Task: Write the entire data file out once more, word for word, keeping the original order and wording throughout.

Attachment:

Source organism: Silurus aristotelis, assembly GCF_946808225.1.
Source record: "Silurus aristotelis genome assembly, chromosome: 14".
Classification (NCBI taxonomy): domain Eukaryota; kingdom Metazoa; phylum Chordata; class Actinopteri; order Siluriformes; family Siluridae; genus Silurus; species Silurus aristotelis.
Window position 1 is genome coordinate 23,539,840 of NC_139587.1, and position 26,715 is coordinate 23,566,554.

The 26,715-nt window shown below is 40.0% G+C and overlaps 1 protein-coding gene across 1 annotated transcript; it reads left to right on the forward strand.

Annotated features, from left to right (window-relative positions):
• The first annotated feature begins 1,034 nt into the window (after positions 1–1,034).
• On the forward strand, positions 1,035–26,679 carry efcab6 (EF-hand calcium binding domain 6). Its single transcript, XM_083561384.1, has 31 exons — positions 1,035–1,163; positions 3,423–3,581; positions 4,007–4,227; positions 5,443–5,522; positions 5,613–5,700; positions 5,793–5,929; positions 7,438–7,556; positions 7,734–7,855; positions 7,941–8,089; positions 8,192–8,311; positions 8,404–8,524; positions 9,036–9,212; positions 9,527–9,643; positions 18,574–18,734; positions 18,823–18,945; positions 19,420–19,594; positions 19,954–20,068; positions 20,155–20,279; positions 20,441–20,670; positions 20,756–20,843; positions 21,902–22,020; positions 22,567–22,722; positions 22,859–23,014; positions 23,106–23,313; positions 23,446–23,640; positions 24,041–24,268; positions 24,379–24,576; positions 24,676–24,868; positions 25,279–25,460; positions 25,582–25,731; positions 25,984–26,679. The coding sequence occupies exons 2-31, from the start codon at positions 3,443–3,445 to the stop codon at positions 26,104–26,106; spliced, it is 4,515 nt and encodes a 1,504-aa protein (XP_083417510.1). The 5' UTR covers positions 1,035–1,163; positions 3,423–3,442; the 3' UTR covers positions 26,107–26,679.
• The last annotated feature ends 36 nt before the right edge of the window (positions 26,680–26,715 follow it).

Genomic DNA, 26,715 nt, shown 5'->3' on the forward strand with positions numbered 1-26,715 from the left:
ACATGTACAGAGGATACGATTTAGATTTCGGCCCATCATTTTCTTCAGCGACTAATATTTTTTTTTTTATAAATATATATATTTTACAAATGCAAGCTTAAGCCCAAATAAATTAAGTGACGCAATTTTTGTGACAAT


Source organism: Silurus aristotelis, assembly GCF_946808225.1.
Source record: "Silurus aristotelis genome assembly, chromosome: 14".
Classification (NCBI taxonomy): domain Eukaryota; kingdom Metazoa; phylum Chordata; class Actinopteri; order Siluriformes; family Siluridae; genus Silurus; species Silurus aristotelis.
Window position 1 is genome coordinate 23,539,840 of NC_139587.1, and position 26,715 is coordinate 23,566,554.

The 26,715-nt window shown below is 40.0% G+C and overlaps 1 protein-coding gene across 1 annotated transcript; it reads left to right on the forward strand.

Annotated features, from left to right (window-relative positions):
• The first annotated feature begins 1,034 nt into the window (after positions 1–1,034).
• On the forward strand, positions 1,035–26,679 carry efcab6 (EF-hand calcium binding domain 6). Its single transcript, XM_083561384.1, has 31 exons — positions 1,035–1,163; positions 3,423–3,581; positions 4,007–4,227; positions 5,443–5,522; positions 5,613–5,700; positions 5,793–5,929; positions 7,438–7,556; positions 7,734–7,855; positions 7,941–8,089; positions 8,192–8,311; positions 8,404–8,524; positions 9,036–9,212; positions 9,527–9,643; positions 18,574–18,734; positions 18,823–18,945; positions 19,420–19,594; positions 19,954–20,068; positions 20,155–20,279; positions 20,441–20,670; positions 20,756–20,843; positions 21,902–22,020; positions 22,567–22,722; positions 22,859–23,014; positions 23,106–23,313; positions 23,446–23,640; positions 24,041–24,268; positions 24,379–24,576; positions 24,676–24,868; positions 25,279–25,460; positions 25,582–25,731; positions 25,984–26,679. The coding sequence occupies exons 2-31, from the start codon at positions 3,443–3,445 to the stop codon at positions 26,104–26,106; spliced, it is 4,515 nt and encodes a 1,504-aa protein (XP_083417510.1). The 5' UTR covers positions 1,035–1,163; positions 3,423–3,442; the 3' UTR covers positions 26,107–26,679.
• The last annotated feature ends 36 nt before the right edge of the window (positions 26,680–26,715 follow it).

Genomic DNA, 26,715 nt, shown 5'->3' on the forward strand with positions numbered 1-26,715 from the left:
ACATGTACAGAGGATACGATTTAGATTTCGGCCCATCATTTTCTTCAGCGACTAATATTTTTTTTTTTATAAATATATATATTTTACAAATGCAAGCTTAAGCCCAAATAAATTAAGTGACGCAATTTTTGTGACAAT